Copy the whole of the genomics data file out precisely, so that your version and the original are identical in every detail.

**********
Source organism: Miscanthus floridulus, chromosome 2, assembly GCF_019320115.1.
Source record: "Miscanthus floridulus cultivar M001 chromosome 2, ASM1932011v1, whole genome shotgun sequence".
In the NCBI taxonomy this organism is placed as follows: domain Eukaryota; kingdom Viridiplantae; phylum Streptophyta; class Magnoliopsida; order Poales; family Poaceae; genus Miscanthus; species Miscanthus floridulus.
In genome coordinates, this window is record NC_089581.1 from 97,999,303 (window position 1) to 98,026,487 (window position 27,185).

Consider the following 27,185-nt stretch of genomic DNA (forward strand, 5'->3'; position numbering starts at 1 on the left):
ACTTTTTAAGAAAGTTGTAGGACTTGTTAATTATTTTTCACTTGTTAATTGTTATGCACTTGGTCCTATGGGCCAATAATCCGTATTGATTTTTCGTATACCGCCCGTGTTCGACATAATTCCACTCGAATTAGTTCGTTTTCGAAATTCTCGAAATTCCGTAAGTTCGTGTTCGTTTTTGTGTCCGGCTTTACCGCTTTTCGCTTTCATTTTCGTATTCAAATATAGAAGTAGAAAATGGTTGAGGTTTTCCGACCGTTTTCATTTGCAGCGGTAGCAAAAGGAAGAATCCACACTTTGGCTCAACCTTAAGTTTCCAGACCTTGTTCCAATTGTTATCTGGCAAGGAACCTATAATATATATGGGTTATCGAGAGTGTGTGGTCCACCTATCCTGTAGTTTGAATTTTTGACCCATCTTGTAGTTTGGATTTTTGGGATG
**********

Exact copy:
Source organism: Miscanthus floridulus, chromosome 2, assembly GCF_019320115.1.
Source record: "Miscanthus floridulus cultivar M001 chromosome 2, ASM1932011v1, whole genome shotgun sequence".
In the NCBI taxonomy this organism is placed as follows: domain Eukaryota; kingdom Viridiplantae; phylum Streptophyta; class Magnoliopsida; order Poales; family Poaceae; genus Miscanthus; species Miscanthus floridulus.
In genome coordinates, this window is record NC_089581.1 from 97,999,303 (window position 1) to 98,026,487 (window position 27,185).

Consider the following 27,185-nt stretch of genomic DNA (forward strand, 5'->3'; position numbering starts at 1 on the left):
ACTTTTTAAGAAAGTTGTAGGACTTGTTAATTATTTTTCACTTGTTAATTGTTATGCACTTGGTCCTATGGGCCAATAATCCGTATTGATTTTTCGTATACCGCCCGTGTTCGACATAATTCCACTCGAATTAGTTCGTTTTCGAAATTCTCGAAATTCCGTAAGTTCGTGTTCGTTTTTGTGTCCGGCTTTACCGCTTTTCGCTTTCATTTTCGTATTCAAATATAGAAGTAGAAAATGGTTGAGGTTTTCCGACCGTTTTCATTTGCAGCGGTAGCAAAAGGAAGAATCCACACTTTGGCTCAACCTTAAGTTTCCAGACCTTGTTCCAATTGTTATCTGGCAAGGAACCTATAATATATATGGGTTATCGAGAGTGTGTGGTCCACCTATCCTGTAGTTTGAATTTTTGACCCATCTTGTAGTTTGGATTTTTGGGATG